The idea of appropriating artists’ work is definitely a valued act. It makes sense to give credit where credit is due to an artist, for all artists want proper recognition and ownership over their art.
However, as Stephen E. Weil writes in his article “Fair Use and the Visual Arts: Please Leave Some Room for Robin Hood” in the book Image Ethics in the Digital Age, our ever-growing media-saturated world has allowed artists’ work to be heavily distributed among many other artists, possibly inspiring their own work. I don’t find much of a problem in this act—for I believe all humans and artists must inspire and feed off of each other to make sense of each other’s livings—yet, true ownership over creations may become problematic to some.
When a music-artist comes out with a new song today, and we later hear a pop-star coming out a new song that resembles the guitar riff of that previous song, some fans and listeners may become skeptical, to the point of even calling the artists out for plagiarism. The same goes for the words sung in songs, when lyrics uncannily match the exact same succession of lyrics of another song. Whether coincidence or not, the topic of originality is tested.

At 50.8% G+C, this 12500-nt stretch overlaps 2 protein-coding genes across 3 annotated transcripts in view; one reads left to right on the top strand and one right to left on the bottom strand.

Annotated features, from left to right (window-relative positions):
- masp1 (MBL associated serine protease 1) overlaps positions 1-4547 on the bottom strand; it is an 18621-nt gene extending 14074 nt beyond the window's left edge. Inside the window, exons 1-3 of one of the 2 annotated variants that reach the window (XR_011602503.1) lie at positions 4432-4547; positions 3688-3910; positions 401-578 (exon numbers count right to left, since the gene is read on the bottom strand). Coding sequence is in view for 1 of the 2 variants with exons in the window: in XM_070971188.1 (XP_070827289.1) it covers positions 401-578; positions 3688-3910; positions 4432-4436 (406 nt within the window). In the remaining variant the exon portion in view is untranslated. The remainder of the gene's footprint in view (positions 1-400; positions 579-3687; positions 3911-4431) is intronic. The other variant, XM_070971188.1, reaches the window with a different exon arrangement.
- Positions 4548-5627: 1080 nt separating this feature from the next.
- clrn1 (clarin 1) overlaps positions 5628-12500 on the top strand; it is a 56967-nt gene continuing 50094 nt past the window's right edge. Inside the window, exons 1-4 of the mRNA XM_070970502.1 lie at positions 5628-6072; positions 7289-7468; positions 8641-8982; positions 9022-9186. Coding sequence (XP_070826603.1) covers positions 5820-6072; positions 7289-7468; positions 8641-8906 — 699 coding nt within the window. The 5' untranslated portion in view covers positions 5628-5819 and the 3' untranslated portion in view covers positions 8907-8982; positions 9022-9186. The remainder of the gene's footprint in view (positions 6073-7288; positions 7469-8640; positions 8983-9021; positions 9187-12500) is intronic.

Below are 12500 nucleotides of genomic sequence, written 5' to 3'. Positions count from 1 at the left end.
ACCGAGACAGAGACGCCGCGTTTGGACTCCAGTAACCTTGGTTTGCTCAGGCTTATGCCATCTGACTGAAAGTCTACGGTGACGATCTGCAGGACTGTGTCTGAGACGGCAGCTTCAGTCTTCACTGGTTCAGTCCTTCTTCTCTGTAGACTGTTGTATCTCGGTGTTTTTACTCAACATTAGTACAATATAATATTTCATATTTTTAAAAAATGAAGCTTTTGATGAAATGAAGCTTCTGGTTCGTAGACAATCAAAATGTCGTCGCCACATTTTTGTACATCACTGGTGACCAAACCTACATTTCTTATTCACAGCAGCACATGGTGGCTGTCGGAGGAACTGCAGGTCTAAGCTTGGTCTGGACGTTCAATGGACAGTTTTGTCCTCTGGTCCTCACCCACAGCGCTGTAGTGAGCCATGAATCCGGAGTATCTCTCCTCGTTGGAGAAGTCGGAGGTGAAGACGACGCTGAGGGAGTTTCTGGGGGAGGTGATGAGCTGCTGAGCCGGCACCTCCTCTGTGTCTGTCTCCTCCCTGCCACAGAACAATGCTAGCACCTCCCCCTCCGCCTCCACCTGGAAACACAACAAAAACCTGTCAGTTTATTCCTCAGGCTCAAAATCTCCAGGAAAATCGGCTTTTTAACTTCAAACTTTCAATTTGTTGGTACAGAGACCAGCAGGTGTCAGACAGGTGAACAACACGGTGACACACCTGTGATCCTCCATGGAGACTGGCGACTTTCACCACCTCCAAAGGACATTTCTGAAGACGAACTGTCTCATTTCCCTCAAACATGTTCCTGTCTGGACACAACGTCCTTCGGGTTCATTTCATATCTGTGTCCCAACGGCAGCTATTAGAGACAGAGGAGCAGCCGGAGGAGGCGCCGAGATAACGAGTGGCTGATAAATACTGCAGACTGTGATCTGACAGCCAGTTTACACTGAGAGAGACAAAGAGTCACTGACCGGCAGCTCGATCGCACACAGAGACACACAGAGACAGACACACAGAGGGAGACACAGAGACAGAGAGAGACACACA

Weil reveals the simple dilemma as he writes, “A contemporary artist who today seeks to portray aspects of everyday life must, in the course of doing so, almost inescapably bump up against somebody else’s copyrighted material” (173).
Wherever the initial inspiration came from in order to produce a piece of art is allows going to inescapably be a mystery. Having ownership over one’s art is important—I get it. But, it can become out-of-hand when someone decides to sue another, blaming them for plagiarism of their art or lyric or song riff, when it all could have been just obscurity or chance coincidence.
I believe the rights to all pieces of work is a very valued act, only when it doesn’t become something selfish. As everything is ruled by money and power these days, everyone wants power and control over different pieces. When it comes to the creative arts, inspiration can come from anywhere—and whether or not something was original or not, I think it is important to understand the idea of being inspired by another’s work. When someone may make a statement on one thing, it shouldn’t be our job to try and step in and take ownership for it. Let the artist be. Whether it is completely, wholly, and originally theirs may remain a question, but let conscience decide and karma follow, if need be.